After the show, which, as aforementioned, was disappointing, (even to Anne), Close-Personal-Friend-of-Dave Senior and Junior decide to mosey down beyond the concert barricades and try to connect with Skippy. They do. And they stand there and chat with him for at least three minutes before thinking of introducing Anne and me. And when they did notice us standing there like jerk-offs, they said: “This is Anne and … and … [forgetting my name] … ummm, they drove us here.” Well, that’s fantastic. We shall never be Close-Personal-Friends-of-Y’ALL. Let me tell you, folks, that the 180 seconds prior to the shoddy introduction was TORTURE. Standing there, in a place we shouldn’t be, like a couple of pathetic sound-guy-groupie hookers.

And then? Needless to say, Skippy goes on his merry way, with no mention of a backstage tour, or a Fresca with the band, or anything.

This humiliation was followed by almost two hours spent gridlocked in the parking lot and on the highway with Close-Personal-Friend-of-Dave Senior and Junior in the back seat. Throughout the journey home, Close-Personal-Friend-of-Dave-Senior had a personal connection she felt compelled to share for any celebrity that was brought up. “Sarah McLachlan?  Oh, my other daughter designs her evening gowns.  Hanson?  My best friend from high school plays cards with their Mom. Tom Cruise?  Poor, misunderstood Tommy?  Oh, he  worked at the ice cream shop I used to frequent. Always gave me extra sprinkles.’ It took all the self control I could muster to not bellow, ‘LINCOLN?  ABE Lincoln?  Do you know him?  What about Moses?  Charlamagne ?  Hmmmmmm?’ 

A-holes.

And did I mention that my AARP card is coming in the mail any day now because during the show, while so many girls in front of me danced like free spirits without a care in the world, I was in my seat, calmly enjoying a cardboard container of NACHOS. They went well with the second-hand pot smoke wafting down from the lawn seats behind me.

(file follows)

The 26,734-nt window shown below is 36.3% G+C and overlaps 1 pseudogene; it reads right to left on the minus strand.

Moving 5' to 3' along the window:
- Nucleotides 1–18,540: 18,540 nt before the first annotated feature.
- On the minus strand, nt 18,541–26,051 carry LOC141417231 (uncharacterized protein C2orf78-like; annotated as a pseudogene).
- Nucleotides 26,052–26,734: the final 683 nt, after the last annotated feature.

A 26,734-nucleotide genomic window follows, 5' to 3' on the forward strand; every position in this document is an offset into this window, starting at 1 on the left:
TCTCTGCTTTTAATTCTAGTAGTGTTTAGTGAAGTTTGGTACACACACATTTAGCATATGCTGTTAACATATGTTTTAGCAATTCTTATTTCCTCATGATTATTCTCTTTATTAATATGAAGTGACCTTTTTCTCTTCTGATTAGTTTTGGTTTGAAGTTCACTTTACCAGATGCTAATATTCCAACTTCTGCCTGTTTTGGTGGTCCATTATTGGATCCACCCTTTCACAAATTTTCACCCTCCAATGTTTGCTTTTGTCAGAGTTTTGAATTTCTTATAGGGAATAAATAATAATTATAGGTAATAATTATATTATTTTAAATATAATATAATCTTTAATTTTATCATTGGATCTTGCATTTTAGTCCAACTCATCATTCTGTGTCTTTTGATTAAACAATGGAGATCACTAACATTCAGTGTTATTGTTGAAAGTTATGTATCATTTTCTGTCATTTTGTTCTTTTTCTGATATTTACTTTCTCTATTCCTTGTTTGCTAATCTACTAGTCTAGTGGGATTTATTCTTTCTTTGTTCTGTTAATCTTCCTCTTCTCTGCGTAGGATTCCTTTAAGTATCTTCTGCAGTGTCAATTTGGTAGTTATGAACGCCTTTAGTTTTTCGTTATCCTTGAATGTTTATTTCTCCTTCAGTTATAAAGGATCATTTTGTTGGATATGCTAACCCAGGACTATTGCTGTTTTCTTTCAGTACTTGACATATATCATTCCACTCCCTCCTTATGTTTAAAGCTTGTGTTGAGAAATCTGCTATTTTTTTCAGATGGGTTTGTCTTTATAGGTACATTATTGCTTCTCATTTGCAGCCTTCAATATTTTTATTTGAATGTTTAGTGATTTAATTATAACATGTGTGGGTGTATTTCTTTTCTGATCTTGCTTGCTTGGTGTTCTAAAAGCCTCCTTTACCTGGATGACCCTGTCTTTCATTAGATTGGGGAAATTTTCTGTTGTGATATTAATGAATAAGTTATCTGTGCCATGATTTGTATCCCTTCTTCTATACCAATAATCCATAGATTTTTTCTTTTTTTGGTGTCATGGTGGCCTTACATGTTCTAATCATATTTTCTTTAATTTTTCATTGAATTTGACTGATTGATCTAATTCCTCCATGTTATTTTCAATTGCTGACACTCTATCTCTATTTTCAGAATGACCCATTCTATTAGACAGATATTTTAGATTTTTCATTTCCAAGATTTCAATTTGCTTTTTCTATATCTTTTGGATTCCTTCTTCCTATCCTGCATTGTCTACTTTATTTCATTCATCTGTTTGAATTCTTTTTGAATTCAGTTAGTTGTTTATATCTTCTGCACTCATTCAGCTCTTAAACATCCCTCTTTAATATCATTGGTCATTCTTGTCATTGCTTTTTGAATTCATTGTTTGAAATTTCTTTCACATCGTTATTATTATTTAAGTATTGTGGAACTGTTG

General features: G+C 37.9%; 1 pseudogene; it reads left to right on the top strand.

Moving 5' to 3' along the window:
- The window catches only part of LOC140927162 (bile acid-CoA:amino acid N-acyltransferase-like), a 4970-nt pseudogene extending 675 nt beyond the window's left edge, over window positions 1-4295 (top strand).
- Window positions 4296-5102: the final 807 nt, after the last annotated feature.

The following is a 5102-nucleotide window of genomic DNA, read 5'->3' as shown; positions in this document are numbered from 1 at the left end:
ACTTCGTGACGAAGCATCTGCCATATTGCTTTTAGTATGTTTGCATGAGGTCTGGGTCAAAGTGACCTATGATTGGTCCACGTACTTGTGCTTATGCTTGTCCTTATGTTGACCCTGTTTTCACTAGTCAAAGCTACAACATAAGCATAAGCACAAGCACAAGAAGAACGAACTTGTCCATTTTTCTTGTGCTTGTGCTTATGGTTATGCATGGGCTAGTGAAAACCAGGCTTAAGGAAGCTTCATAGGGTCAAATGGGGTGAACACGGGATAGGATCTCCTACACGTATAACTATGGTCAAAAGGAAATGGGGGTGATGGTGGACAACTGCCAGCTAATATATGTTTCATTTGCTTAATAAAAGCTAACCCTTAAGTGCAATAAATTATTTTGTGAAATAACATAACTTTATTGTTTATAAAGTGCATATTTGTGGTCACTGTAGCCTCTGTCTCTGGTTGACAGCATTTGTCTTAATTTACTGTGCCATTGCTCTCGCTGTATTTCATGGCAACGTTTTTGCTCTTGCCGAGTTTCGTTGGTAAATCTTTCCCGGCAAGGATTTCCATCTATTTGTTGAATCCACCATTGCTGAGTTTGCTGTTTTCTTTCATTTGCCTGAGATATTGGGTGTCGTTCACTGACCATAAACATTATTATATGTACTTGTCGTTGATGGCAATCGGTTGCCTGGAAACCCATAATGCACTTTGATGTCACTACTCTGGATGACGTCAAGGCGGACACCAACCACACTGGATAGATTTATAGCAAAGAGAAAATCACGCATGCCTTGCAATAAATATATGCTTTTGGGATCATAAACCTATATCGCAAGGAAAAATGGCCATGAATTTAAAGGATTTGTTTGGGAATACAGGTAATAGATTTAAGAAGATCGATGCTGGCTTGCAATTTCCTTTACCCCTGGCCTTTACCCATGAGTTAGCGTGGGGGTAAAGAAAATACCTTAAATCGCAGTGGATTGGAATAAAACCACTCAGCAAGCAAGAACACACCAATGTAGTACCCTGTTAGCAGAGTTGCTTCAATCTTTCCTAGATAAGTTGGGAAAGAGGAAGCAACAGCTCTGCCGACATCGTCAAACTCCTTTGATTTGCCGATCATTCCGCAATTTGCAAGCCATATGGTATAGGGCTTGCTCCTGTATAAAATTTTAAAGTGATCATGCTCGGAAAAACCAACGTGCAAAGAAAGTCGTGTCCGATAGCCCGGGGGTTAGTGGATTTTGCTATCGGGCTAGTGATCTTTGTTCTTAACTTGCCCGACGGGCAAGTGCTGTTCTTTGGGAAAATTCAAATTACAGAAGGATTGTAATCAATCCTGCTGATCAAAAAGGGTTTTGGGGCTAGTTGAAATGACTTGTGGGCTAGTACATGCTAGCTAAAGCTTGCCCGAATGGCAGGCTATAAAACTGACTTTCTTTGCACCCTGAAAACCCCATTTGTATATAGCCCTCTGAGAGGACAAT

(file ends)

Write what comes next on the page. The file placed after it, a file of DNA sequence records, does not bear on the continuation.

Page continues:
Totally pathetic.

This ant’s marching out.

Hanson: The Musical Ride Tour (In Which I Shamelessly Try for More Site Traffic)

In the short life of my blog, far and away the most “organic” traffic has arrived after curious cyber-surfers (is that still a valid noun?) Google/Bing “Hanson.” How my ill-trafficked blog even shows up in the firt 20 pages of results is beyond me, but I’ll take it. This post is my most-read entry of all time, typically getting a couple dozen views each day. Hey. Gotta start small.

My master plan is taking shape. The plan to convince just a few folks every year that Hanson is a musical force with which to be reckoned. (Hmm. Sometimes a phrase loses some punch when expressed in proper grammatical fashion. Anyway.) Hanson evangelism. While obvious that the people reading this entry are likely fans themselves (why else would they be Googling?), it still makes me feel good to be part of their crusade.

Let’s share a few more songs, shall we?

“Optimistic” (Radiohead cover)
Thinking ‘Bout Something *Weird Al alert!
Crazy Beautiful

I do have new Hanson news to report, however. I caught one night of their “Musical Ride” tour last Wednesday. They are using their latest tour to focus on one entire studio album each night (Springsteen style) and I lucked out because the night I was there, the boys played every track of Underneath, my personal favorite. They did several other songs (including a stripped-down acoustic “Mmm Bop”). All told, it was a tight gig of more than two hours. The more amazing the show, the more acute the PCD. Small price to pay.

My friends Sardine and Sheena and I vowed to stand in line next year and score front row seats (they always play the House of Blues, which is a general-admission venue). The bouncer told us that girls start lining up at SIX AM (!), so I’m already planning for Thermoses of Bloody Marys.

Diagnosing Post-Concert Depression (In Which I am Slow to Recover from Evenings of Rock)